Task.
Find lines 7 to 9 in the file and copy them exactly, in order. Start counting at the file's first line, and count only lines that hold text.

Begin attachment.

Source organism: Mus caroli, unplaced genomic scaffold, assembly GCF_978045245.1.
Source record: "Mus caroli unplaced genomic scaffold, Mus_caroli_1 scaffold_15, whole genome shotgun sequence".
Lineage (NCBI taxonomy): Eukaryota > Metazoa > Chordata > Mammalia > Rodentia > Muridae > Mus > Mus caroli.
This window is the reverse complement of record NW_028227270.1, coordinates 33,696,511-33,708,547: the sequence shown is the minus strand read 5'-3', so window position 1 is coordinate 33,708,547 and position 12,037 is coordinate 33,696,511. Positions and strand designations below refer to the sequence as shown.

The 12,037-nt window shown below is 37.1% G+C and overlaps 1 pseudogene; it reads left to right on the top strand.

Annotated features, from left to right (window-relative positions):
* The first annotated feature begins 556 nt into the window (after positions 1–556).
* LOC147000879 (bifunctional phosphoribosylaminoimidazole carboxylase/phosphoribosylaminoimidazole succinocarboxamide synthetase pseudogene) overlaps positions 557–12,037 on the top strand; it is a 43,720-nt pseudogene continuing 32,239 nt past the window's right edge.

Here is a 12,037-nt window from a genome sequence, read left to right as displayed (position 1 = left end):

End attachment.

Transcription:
* The first annotated feature begins 556 nt into the window (after positions 1–556).
* LOC147000879 (bifunctional phosphoribosylaminoimidazole carboxylase/phosphoribosylaminoimidazole succinocarboxamide synthetase pseudogene) overlaps positions 557–12,037 on the top strand; it is a 43,720-nt pseudogene continuing 32,239 nt past the window's right edge.

Here is a 12,037-nt window from a genome sequence, read left to right as displayed (position 1 = left end):